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Welcome Back Greetings --Shippensburg University
Wednesday, August 26, 2009

Thank you Barbara and good morning everyone. It’s nice to see everyone back, rested and ready to go.

I know everyone had a great summer vacation and had time to reflect and prepare for the upcoming school year. I spent part of my summer at the Academy of Management Annual Meeting in Chicago where I had the pleasure of being both a discussant and session chair. After reviewing seven paper submissions in the Spring, it was great to hear some of the presentations. I always value the opportunity to get back to my academic roots and participate and engage the discipline and well as my colleagues. The chance to discuss academic topics of current interest is always something that I have valued. This trip was truly another opportunity to renew my passion for learning.

I continue to be honored to serve as the 15th President of Ship and am committed to your success as we move forward into a new and challenging academic year. We are a premier residential university --nationally recognized for our student centered approach to learning. Much of this success is due to YOU – the dedicated, supportive, and talented faculty that leads us here at Ship.

Tomorrow morning, we will welcome to campus more than 1,700 members of the class of two thousand and thirteen. Let me say that again: the class of two thousand and thirteen. Now, for our newest faculty members, or even some of the younger faculty members in the audience, that’s hard to think about. For those of us who have been in higher education for a while, I remember how hard it was to say class of two thousand, and here we are welcoming the class of two thousand and thirteen. That just goes to show that every year, the new students are the same age — and every year we’re OLDER and hopefully a little bit WISER!

Mark Twain is quoted as defining optimist as “DAY-DREAMER, MORE ELEGANTLY SPELLED.” I think we at Shippensburg are optimists, not because we dream, but because we work to make dreams come true. Those could be the dreams of our students for a quality education that will change their lives. Those could be the dreams of our faculty to help their students and to share their passion for learning with them. Those could also be the dreams of society and the realization that only through education can we build the world in which so many other dreams come true.

I have said many times that I have to be an optimist – you know – I am the half-full glass of water guy. How could I not be when I see you and everyone else on campus who have made a commitment to Ship and its mission? It is also easy to be optimistic because, even with some big challenges that I’ll discuss in a few moments, we begin this academic year by being able to build on our many successes and to take advantage of whatever opportunities we can to make Ship even better.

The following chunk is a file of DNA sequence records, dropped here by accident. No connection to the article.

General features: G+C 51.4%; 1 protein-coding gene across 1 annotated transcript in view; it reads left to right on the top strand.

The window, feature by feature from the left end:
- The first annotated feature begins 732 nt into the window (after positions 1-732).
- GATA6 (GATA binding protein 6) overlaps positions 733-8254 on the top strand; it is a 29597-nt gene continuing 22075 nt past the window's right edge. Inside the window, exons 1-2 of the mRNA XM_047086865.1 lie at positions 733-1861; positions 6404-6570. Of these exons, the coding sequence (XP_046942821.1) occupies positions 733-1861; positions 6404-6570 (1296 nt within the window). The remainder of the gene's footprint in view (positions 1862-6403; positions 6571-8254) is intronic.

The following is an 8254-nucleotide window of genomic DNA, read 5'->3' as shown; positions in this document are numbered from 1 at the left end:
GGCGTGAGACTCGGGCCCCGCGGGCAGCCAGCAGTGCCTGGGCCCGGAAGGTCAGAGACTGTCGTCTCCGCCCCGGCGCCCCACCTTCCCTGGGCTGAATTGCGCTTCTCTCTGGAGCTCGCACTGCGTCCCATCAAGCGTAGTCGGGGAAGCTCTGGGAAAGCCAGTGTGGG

Earlier this summer we received what I consider to be one of the finest reports ever issued by the Middle States Commission on Higher Education. If you go to the Middle States website under the listing for Shippensburg University, it simply says, “To reaffirm accreditation and to commend the institution for the quality of the self-study process.” These are 15 words that reward much cooperation and success. Not only did the commission members approve our re-accreditation, they commended us numerous times in the report. It was wonderful to read that report and to know that what we do is being recognized by our peers and that we do what we do VERY, VERY WELL. I want to again thank the co-chairs, Sara Grove and Tracy Schoolcraft, for their leadership and guidance. In fact, they did such a marvelous job, that later this semester they will lead, at the commission’s invitation, a program at the commission’s self-study institute. Please join me in thanking Sara and Tracy.

Just last week, it was also announced that we were — again — listed among the best institutions in the North region by U.S. News and World Report in the 2010 edition of its America’s Best Colleges publication. There is some controversy and discussion about these so-called beauty contests, and I agree that the methodology may leave a bit to be desired, but it is a publication that has certain credibility and is one that prospective students and their parents look at when discussing colleges and universities. When you look at the categories, graduation rate, class size, percentage of faculty who are fulltime, you realize that — year in and year out — we do very well and continue to maintain our standing as a first or second tier national university. I thank you for all that you do every day to enable us to maintain our quality.

Every summer, President’s Cabinet has a retreat to review the previous year and discuss what we want and plan to do for the coming academic year. The retreat this summer was a bit different. Instead of just the regular cabinet members, it was opened up to include more than 100 individuals from throughout the campus community, including many of the faculty in here today. Using the technique of looking at strengths, weaknesses, opportunities and threats – a SWOT Analysis --, we had a great day of debate, discussion, agreement and even a little disagreement on where the university should go and where its resources should be allocated. I will share those ideas with everyone as we look toward the future and plan to meet the opportunities and challenges that will come our way. I will be reconstituting the Strategic Planning Committee from 2003-2005 to help finalize our findings from the summer so that we can move forward with our Strategic Plan.